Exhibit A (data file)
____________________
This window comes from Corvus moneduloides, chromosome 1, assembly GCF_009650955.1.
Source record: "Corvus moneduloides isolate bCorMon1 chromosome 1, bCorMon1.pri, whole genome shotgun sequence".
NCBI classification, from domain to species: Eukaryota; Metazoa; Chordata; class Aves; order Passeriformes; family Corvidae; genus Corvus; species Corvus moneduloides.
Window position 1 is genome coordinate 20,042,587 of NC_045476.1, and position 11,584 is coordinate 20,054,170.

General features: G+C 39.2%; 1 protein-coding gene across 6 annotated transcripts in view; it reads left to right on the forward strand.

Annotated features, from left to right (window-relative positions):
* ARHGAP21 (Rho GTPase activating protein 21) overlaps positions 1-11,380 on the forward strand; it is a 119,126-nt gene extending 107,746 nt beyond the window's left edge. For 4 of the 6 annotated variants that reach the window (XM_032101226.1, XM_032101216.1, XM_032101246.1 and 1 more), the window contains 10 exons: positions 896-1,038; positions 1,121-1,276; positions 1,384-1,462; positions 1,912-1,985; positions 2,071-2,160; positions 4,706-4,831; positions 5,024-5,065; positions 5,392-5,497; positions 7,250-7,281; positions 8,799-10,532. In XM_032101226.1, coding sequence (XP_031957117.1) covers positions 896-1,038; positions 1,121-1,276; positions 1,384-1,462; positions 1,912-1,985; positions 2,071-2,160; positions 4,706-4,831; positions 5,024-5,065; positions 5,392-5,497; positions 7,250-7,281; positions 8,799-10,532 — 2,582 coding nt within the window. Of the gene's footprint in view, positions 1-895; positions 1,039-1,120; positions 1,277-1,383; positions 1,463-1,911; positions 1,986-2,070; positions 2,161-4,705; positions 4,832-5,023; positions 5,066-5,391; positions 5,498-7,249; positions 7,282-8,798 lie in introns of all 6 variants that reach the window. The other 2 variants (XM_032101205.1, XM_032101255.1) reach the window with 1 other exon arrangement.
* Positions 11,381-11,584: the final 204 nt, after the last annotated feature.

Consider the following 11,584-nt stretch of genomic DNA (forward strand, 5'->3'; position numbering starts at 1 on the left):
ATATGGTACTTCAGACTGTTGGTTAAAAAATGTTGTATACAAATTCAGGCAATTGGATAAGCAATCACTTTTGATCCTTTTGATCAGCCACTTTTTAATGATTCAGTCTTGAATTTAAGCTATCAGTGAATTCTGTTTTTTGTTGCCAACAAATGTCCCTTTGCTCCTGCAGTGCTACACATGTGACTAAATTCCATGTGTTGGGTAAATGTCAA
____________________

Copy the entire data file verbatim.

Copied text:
This window comes from Corvus moneduloides, chromosome 1, assembly GCF_009650955.1.
Source record: "Corvus moneduloides isolate bCorMon1 chromosome 1, bCorMon1.pri, whole genome shotgun sequence".
NCBI classification, from domain to species: Eukaryota; Metazoa; Chordata; class Aves; order Passeriformes; family Corvidae; genus Corvus; species Corvus moneduloides.
Window position 1 is genome coordinate 20,042,587 of NC_045476.1, and position 11,584 is coordinate 20,054,170.

General features: G+C 39.2%; 1 protein-coding gene across 6 annotated transcripts in view; it reads left to right on the forward strand.

Annotated features, from left to right (window-relative positions):
* ARHGAP21 (Rho GTPase activating protein 21) overlaps positions 1-11,380 on the forward strand; it is a 119,126-nt gene extending 107,746 nt beyond the window's left edge. For 4 of the 6 annotated variants that reach the window (XM_032101226.1, XM_032101216.1, XM_032101246.1 and 1 more), the window contains 10 exons: positions 896-1,038; positions 1,121-1,276; positions 1,384-1,462; positions 1,912-1,985; positions 2,071-2,160; positions 4,706-4,831; positions 5,024-5,065; positions 5,392-5,497; positions 7,250-7,281; positions 8,799-10,532. In XM_032101226.1, coding sequence (XP_031957117.1) covers positions 896-1,038; positions 1,121-1,276; positions 1,384-1,462; positions 1,912-1,985; positions 2,071-2,160; positions 4,706-4,831; positions 5,024-5,065; positions 5,392-5,497; positions 7,250-7,281; positions 8,799-10,532 — 2,582 coding nt within the window. Of the gene's footprint in view, positions 1-895; positions 1,039-1,120; positions 1,277-1,383; positions 1,463-1,911; positions 1,986-2,070; positions 2,161-4,705; positions 4,832-5,023; positions 5,066-5,391; positions 5,498-7,249; positions 7,282-8,798 lie in introns of all 6 variants that reach the window. The other 2 variants (XM_032101205.1, XM_032101255.1) reach the window with 1 other exon arrangement.
* Positions 11,381-11,584: the final 204 nt, after the last annotated feature.

Consider the following 11,584-nt stretch of genomic DNA (forward strand, 5'->3'; position numbering starts at 1 on the left):
ATATGGTACTTCAGACTGTTGGTTAAAAAATGTTGTATACAAATTCAGGCAATTGGATAAGCAATCACTTTTGATCCTTTTGATCAGCCACTTTTTAATGATTCAGTCTTGAATTTAAGCTATCAGTGAATTCTGTTTTTTGTTGCCAACAAATGTCCCTTTGCTCCTGCAGTGCTACACATGTGACTAAATTCCATGTGTTGGGTAAATGTCAA